Free Markets, Free People


More Extensive Executive Power Proposed By Congress

Al Gore may have ‘invented’ it, but the Congress may give Obama control of it. The report is from Mother Jones:

Should President Obama have the power to shut down domestic Internet traffic during a state of emergency?

Senators John Rockefeller (D-W. Va.) and Olympia Snowe (R-Maine) think so. On Wednesday they introduced a bill to establish the Office of the National Cybersecurity Advisor—an arm of the executive branch that would have vast power to monitor and control Internet traffic to protect against threats to critical cyber infrastructure. That broad power is rattling some civil libertarians.

The Cybersecurity Act of 2009 (PDF) gives the president the ability to “declare a cybersecurity emergency” and shut down or limit Internet traffic in any “critical” information network “in the interest of national security.” The bill does not define a critical information network or a cybersecurity emergency. That definition would be left to the president.

The bill does not only add to the power of the president. It also grants the Secretary of Commerce “access to all relevant data concerning [critical] networks without regard to any provision of law, regulation, rule, or policy restricting such access.” This means he or she can monitor or access any data on private or public networks without regard to privacy laws.

So you have an unelected Secretary of Commerce able to access all of the data on the private or public networks without regard to privacy laws – yeah, no possibility of abuse there, huh?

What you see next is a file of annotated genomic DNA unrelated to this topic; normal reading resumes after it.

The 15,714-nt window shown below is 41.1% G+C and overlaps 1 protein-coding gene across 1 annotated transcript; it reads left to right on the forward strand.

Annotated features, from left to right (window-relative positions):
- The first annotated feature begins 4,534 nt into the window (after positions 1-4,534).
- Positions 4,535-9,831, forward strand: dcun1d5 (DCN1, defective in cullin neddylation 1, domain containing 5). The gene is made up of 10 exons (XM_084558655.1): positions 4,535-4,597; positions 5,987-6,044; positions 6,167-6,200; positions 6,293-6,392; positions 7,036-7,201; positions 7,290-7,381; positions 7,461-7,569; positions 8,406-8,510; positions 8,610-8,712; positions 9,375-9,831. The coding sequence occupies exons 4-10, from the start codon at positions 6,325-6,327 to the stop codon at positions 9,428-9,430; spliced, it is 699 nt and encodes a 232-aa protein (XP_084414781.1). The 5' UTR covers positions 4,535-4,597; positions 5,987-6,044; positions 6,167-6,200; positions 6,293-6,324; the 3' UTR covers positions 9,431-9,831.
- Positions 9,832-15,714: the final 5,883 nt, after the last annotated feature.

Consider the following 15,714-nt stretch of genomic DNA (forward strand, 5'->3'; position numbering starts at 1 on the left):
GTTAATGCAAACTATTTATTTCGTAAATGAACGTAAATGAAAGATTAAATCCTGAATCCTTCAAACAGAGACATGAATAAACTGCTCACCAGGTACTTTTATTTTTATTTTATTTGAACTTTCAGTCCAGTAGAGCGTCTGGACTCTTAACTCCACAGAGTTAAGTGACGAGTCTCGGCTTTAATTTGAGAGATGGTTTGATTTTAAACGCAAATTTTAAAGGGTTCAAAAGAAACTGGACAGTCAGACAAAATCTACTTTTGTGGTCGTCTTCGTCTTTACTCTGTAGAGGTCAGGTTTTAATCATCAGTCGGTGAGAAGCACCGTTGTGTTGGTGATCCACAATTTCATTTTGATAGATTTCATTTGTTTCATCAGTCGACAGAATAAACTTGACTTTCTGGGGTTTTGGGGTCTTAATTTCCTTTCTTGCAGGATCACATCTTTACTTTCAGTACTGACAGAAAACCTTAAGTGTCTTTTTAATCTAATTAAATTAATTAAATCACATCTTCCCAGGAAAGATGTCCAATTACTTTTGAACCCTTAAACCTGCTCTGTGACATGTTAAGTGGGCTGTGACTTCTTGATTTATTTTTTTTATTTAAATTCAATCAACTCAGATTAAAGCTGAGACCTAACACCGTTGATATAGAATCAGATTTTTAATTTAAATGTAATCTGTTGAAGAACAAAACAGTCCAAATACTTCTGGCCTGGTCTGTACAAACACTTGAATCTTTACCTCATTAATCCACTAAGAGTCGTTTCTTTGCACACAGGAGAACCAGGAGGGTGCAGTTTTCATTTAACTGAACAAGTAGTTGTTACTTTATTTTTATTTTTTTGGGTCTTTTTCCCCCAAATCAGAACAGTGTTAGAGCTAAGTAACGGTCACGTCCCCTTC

The bill could undermine the Electronic Communications Privacy Act (ECPA), says CDT senior counsel Greg Nojeim. That law, enacted in the mid ’80s, requires law enforcement seek a warrant before tapping in to data transmissions between computers.

“It’s an incredibly broad authority,” Nojeim says, pointing out that existing privacy laws “could fall to this authority.”

It will be interesting to see if we hear the same sort of outcry from the left pertaining to warrants as we heard about FISA if this passes.

“We must protect our critical infrastructure at all costs—from our water to our electricity, to banking, traffic lights and electronic health records—the list goes on,” Rockefeller said in a statement. Snowe echoed her colleague, saying, “if we fail to take swift action, we, regrettably, risk a cyber-Katrina.”

And apparently the possibility of a “cyber-Katrina” means that any Constitutional right you may have to privacy can be waived.

Comforting, no?

~McQ

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14 Responses to More Extensive Executive Power Proposed By Congress

  • “We must protect our critical infrastructure at all costs—from our water to our electricity, to banking, traffic lights and electronic health records—the list goes on,” Rockefeller said in a statement. Snowe echoed her colleague, saying, “if we fail to take swift action, we, regrettably, risk a cyber-Katrina.”

    Of course, and we must do it quickly because the security of the nation is at risk…

  • It will be interesting to see if we hear the same sort of outcry from the left pertaining to warrants as we heard about FISA if this passes.